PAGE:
Beechworth Accommodation 7km from the gold town with SPECTACULAR alpine and valley views

Wood Fired Brick Oven Techniques and Recipes

A brick oven is capable of an almost endless variety of cooking styles. With almost all types of cooking, you should bring the oven fully up to heat, then prepare it for the type of cooking you want to do by moving the fire and coals, and letting the oven temperature reach the range where you will be cooking. How long you fire your oven depends on how much cooking you will be doing, and how long you want your oven to hold its heat.

Remember that you can only take out heat from the oven that you put in. If you are going to be cooking a lot of pizza for a large party, or baking lots of bread or a large roast, fire your oven longer. If you are making pizza for the family for a mid-week meal, you can fire your oven for a shorter time -- typically only until the dome goes white.

Measuring temperature-you can use an infra red temperature gun-point at the oven floor where you will be cooking-300 degrees C required

Put your hand inside quickly-too hot to stay and its ready OR throw some flour on the oven floor and watch how it behaves-browning rapidly is ready.

The main cooking styles are:

Fire-in-the-Oven Cooking-PIZZA

How to make the perfect pizza -in summary This is great!!! Paste the link below into your browser. Its for Napolitano but the base-making technique  and cooking applies to any pizza

Fire-in-the-oven cooking (floor temp 300degC and up) is used for baking pizza, pizza-like flatbreads and certain types of appetizers, all of which cook in a couple of minutes. The goal with this type of cooking is to completely fill the floor and dome with heat, build up a large sized bed of coals and maintain a large fire where the flame reaches to top of the dome. There are two ways to know that an oven is ready to cook pizza. First, when the oven dome itself has gone clear, and there is no visible black soot. At this point, you should move the fire to one side, while continuing to maintain a large fire going with the flame reaching the middle of the oven. Alternatively, if you are using our infrared thermometer, the floor should read approximately 300-370º. Pizzas are baked right on the floor next to the fire. Leave the oven completely open, and add wood every 15-20 minutes to maintain a large flame.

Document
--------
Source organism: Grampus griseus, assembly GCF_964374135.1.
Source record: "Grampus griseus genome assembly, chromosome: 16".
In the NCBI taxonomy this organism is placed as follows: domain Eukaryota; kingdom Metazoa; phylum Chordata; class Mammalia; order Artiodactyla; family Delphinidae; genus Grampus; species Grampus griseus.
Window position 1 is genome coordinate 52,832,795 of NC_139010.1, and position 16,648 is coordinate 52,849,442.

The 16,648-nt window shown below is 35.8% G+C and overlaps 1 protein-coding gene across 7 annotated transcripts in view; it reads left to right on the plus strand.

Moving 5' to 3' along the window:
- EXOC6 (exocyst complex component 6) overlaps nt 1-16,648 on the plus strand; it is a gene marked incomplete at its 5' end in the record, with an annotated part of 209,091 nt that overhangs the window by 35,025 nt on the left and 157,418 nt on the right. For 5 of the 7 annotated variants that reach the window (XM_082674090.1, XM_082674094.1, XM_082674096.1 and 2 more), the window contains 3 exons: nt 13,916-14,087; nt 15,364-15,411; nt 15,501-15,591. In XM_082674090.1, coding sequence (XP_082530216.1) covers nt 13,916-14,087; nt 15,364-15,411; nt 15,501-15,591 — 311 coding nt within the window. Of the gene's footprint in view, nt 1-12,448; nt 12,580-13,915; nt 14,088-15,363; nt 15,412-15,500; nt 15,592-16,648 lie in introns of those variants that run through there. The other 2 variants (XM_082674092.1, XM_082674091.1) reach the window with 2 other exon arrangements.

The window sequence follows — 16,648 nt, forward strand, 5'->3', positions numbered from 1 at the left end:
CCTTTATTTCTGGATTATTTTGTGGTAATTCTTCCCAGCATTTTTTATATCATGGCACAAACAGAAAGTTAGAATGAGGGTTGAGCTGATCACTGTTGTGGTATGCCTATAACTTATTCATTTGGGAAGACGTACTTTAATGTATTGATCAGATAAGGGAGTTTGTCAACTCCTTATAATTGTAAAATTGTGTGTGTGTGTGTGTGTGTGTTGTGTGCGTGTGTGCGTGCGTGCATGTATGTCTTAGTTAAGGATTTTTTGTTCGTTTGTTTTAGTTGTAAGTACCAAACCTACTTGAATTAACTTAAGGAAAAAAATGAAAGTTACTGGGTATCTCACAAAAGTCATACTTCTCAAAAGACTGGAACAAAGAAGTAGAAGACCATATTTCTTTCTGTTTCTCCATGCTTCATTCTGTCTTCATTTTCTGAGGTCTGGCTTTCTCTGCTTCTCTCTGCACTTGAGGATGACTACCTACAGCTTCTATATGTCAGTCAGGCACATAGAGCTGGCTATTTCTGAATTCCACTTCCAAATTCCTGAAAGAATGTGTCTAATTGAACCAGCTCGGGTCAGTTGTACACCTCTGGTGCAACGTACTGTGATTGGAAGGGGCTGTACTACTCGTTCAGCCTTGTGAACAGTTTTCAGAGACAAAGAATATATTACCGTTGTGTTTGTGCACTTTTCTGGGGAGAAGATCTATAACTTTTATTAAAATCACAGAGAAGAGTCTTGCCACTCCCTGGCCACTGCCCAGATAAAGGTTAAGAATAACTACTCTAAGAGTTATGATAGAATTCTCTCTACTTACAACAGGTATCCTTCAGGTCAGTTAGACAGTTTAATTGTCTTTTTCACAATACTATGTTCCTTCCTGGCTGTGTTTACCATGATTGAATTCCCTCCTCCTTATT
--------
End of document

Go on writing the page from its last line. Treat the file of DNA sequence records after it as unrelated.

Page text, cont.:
Pizza dough

Preparation Time-15 minutes

Makes 3 pizza bases


  • 375ml (1 1/2 cups) warm water
  • 2 tsp (7g/1 sachet) dried yeast
  • Pinch of caster sugar brown sugar or teaspoon of honey
  • 600g (4 cups) plain flour
  • (Interesting option reduce plain flour and ADD 1 cup (185g) semolina.Semolina gives this pizza base more stability and a crispy chewy texture when cooked.
  • 1 tsp salt
  • 60ml (1/4 cup) olive oil, plus extra for brushing


  1. Combine the water, yeast and sugar in a small bowl. Set aside for 5 minutes or until foamy

  2.  Combine the flour and salt in a large bowl and make a well in the centre.

  3. Add the yeast mixture and oil. Use a round-bladed knife in a cutting motion to mix until the mixture is combined. Use your hands to bring the dough together in the bowl.

  4. Brush a bowl lightly with oil. Turn the dough onto a lightly floured surface and knead for 10 minutes or until smooth and elastic. Place in the prepared bowl and turn to coat in oil. Cover with plastic wrap and set aside in a warm, draught-free place to rise for 30 minutes or until dough doubles in size.You can prepare this recipe up to 1 hour before serving.

  5. Note.The more you handle the dough, the tougher it becomes.We don't recommend using a rolling pin, which is hard on the dough and will give you a thin,but tough pizza. In fact, the rolling pin is specifically outlawed on traditional pizza making! Try to shape your dough in the air as much as possible, before you lay it on the counter- it will reward you with a pizza that is both crisp and delicate.